Interestingly, Earth is not the only planet in our solar system which has equinoxes. In fact, every planet spins on a tilted axis, which means they all have seasons. Mercury is only tilted very slightly, while Uranus is extremely tilted. However, the further away from the sun, the less common equinoxes and solstices are. Saturn, for instance, only has an equinox once every 15 years as it takes the planet around 29 years to orbit the sun!

For thousands of years, cultures and societies around the globe have understood that equinoxes and solstices were important: and they built monuments and organised celebrations around these times of year. Some of these festivals and traditions have persevered and are still celebrated in modern times!

For example, the ancient people of the UK, known as Celtic people, celebrated the movement of the sun with a series of celebrations called Sabbats. In the 1970s, an American author gave the September equinox the name Mabon, which is now used to describe this celebration in parts of the UK. Mabon is a time when pagans (the ancient religion of the UK) celebrate the summer, take part in harvest festivals, and welcome the dark winter months. One of the ways people celebrate Mabon includes building an altar with produce like fruits and vegetables – especially apples. Other people who choose to celebrate the equinox in the UK like to gather in Stonehenge (an ancient monument) to watch the sunrise. Gatherings happen at Stonehenge on each equinox and solstice.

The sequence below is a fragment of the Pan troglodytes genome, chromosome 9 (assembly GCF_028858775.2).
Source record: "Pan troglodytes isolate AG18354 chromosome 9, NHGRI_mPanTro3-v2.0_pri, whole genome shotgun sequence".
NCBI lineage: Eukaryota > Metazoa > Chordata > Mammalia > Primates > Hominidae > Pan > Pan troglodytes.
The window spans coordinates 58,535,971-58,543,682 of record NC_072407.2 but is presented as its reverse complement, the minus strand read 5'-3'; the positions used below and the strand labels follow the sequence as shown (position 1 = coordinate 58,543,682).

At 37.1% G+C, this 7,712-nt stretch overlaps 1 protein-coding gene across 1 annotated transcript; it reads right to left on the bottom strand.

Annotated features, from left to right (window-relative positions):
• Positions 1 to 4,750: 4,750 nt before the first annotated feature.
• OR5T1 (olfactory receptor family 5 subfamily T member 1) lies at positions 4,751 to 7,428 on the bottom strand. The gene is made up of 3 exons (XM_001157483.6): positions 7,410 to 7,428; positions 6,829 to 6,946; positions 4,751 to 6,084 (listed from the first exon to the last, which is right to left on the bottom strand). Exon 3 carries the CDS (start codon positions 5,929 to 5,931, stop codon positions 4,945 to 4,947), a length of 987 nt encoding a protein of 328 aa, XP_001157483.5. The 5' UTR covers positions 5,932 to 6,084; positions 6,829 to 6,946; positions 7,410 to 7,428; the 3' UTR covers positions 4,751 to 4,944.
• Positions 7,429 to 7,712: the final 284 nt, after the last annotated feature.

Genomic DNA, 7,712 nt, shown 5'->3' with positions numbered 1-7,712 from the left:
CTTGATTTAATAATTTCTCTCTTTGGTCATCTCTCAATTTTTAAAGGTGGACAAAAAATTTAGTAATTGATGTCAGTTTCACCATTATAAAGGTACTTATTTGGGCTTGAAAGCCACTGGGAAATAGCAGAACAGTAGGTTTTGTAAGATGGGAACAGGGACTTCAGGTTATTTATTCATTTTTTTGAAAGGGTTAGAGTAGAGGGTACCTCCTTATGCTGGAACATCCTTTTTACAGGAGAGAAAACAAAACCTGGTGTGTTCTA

While Stonehenge is an impressive place to watch the sunrise, perhaps the best place in the world to celebrate the equinox is at the ancient Mayan pyramid of Chichen Itza in Mexico. The buildings in Chichen Itza are organised according to the movements of the sun. This is not unique to Mexico, as many ancient societies did the same. However, the main pyramid, called El Castillo in Spanish, is designed in such a way that at the exact moment of the equinox, an incredible shadow forms on the stairs. This shadow looks like a “snake of sunlight” slithering down the pyramid.   

In East Asia, and especially China and Chinese influenced societies, celebrate the September equinox as a Mid-Autumn festival or the Moon festival. Instead of focusing on the actual equinox, they celebrate the closest full moon to the September equinox. Like many other equinox festivals, the Moon Festival celebrates the summer harvest. In China, people celebrate by giving friends and family mooncakes – a pastry with fillings such as sesame seeds, duck eggs, or dried fruit inside. Mooncakes are actually an ancient snack, with early versions dating back 3000 years.